Global food giants such as Nestlé, alongside retailers including M&S, the Co-op and Sainsbury’s, are among the members of a new non-profit organisation that will roll out front-of-pack eco-scores on food from September.
Foundation Earth, which is also supported by a host of UK food brands and top food and environmental scientists, was the brainchild of late Finnebrogue Artisan founder Denis Lynn, who devised the scheme’s concept but died in May following a freak quadbike accident.
The labelling scheme will draw on data from the world’s two leading systems for measuring the environmental impact of food production – devised by advisory company Mondra and the EU-funded food innovation initiative EIT Food.
The foundation will roll out a pilot of its traffic light-style scores on products sold by M&S, Costa Coffee and a group of the UK’s leading food brands in September, using data from the Mondra method – using data from a paper published by researchers at Oxford University and Swiss research institute Agroscope in 2018. It is aiming for a full rollout of the labelling scheme across Europe from next year.
Measuring criteria including a product’s carbon emissions, water usage, impact on biodiversity loss and water pollution, the scheme will also analyse a product’s environmental impact from farming, processing, packaging and transport.
The foundation’s aim was “to promote more sustainable buying choices from consumers and more environmentally friendly innovation from food producers, who will be determined to secure a better score”, it said.
Alongside Nestlé and the three UK supermarket chains, protein giant Tyson Foods and Spanish supermarket Eroski sit on Foundation Earth’s industry advisory group. Each business has signed up to “explore the potential for environmental labelling on food products and to support Foundation Earth’s ambition to help build a more sustainable food industry”. A separate scientific committee will be led by food safety expert Professor Chris Elliott.
In addition to the September pilot, Nestlé is funding an intensive nine-month research & development programme to prepare the foundation for a full Europe-wide rollout by the autumn of 2022.
The R&D programme will combine the Mondra scoring method with a system devised by an EIT-funded consortium of Belgium’s Leuven University and Spanish research agency AZTI.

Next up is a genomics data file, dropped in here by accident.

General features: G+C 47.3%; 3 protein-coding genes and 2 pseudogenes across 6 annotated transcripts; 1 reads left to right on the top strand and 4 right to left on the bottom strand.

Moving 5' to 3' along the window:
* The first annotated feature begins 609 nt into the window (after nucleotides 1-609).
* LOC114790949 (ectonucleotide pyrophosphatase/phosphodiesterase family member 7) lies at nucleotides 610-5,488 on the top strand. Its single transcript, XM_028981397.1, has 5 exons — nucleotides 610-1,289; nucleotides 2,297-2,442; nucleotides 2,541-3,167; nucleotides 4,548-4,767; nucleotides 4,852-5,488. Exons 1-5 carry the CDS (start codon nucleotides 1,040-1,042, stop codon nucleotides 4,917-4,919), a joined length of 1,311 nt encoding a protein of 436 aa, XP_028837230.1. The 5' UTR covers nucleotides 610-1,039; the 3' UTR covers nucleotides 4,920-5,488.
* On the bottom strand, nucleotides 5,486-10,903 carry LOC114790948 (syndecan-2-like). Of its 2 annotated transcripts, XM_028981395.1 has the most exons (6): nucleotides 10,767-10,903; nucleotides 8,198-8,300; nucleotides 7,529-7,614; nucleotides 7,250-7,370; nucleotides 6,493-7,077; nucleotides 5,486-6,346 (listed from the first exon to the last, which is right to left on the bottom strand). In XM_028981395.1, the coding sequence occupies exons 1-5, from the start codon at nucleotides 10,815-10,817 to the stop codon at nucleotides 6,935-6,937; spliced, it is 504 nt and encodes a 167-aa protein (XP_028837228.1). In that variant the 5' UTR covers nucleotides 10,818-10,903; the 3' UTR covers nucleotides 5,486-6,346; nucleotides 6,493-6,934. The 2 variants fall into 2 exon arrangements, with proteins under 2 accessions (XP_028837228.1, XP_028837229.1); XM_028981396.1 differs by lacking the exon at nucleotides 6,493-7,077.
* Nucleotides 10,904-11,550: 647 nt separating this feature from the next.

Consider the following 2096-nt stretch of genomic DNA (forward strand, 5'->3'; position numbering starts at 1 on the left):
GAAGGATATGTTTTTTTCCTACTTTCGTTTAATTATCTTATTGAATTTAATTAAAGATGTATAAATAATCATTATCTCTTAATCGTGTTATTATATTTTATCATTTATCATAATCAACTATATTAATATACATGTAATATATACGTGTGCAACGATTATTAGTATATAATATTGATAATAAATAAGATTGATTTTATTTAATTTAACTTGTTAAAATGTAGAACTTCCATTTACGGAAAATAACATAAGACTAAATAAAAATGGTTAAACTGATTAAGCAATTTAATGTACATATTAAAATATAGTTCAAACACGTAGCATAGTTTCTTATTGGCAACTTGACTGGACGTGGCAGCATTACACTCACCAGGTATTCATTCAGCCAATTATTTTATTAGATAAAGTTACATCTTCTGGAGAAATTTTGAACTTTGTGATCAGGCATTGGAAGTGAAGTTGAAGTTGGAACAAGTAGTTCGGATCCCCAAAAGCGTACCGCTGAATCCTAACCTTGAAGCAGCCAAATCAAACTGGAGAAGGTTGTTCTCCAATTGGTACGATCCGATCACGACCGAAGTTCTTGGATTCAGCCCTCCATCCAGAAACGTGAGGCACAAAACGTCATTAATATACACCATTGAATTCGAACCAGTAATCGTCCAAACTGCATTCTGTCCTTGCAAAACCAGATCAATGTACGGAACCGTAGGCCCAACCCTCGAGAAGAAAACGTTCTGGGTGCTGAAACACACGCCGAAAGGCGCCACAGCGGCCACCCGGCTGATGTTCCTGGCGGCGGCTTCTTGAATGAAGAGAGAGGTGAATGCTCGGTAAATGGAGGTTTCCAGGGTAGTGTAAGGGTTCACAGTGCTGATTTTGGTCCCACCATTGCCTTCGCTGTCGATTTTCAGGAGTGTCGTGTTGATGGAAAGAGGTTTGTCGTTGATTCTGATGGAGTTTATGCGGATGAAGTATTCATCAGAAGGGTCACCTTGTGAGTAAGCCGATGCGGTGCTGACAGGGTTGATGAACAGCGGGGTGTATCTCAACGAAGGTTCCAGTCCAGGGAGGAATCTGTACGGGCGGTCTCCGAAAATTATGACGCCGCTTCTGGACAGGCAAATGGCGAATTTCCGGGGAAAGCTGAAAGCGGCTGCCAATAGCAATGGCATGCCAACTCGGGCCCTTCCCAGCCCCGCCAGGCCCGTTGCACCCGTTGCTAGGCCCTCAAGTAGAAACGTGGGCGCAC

Foundation Earth said the Mondra and EIT systems were globally unique, because they both allowed two products of the same type to be compared on their individual merits via a complete product life cycle analysis, as opposed to simply using secondary data to estimate the environmental impact of an entire product group.
The initiative would “create a universal eco-labelling scheme that is based on good science and that customers can easily follow”, said M&S, while Denis Lynn’s daughters called on the rest of the food sector to support the initiative and “help us finish the job our Dad started”.
Lynn’s company, Finnebrogue Artisan and its Naked brand is among those who will take part in the September trial and carry the new eco-scores. Other companies taking part include Meatless Farm, Greencore, Abel & Cole, M&S and Mash Direct.
Environment secretary George Eustice said the foundation’s ambition to develop a universal eco-labelling scheme had “the potential to help address the urgent challenges of sustainability and climate change”.
M&S head of food innovation Dominic Darby added that the retailer – one of the first to launch front-of-pack nutrition traffic lights – saw “real power in the collaboration between supply chains, manufacturers, brands and retailers to create a universal eco-labelling scheme that is based on good science and that customers can easily follow”.
Meanwhile, Nestlé’s European Affairs manager Johannes Weber said the project would “help us to further develop the concept of communicating the environmental impact of our food and beverage products”.
Foundation Earth provided “the opportunity to test environmental footprint methods, learn how different products perform and establish how consumers respond”, he added. “We hope this could help inform discussions in Europe with regards to a universal system for environmental scores.”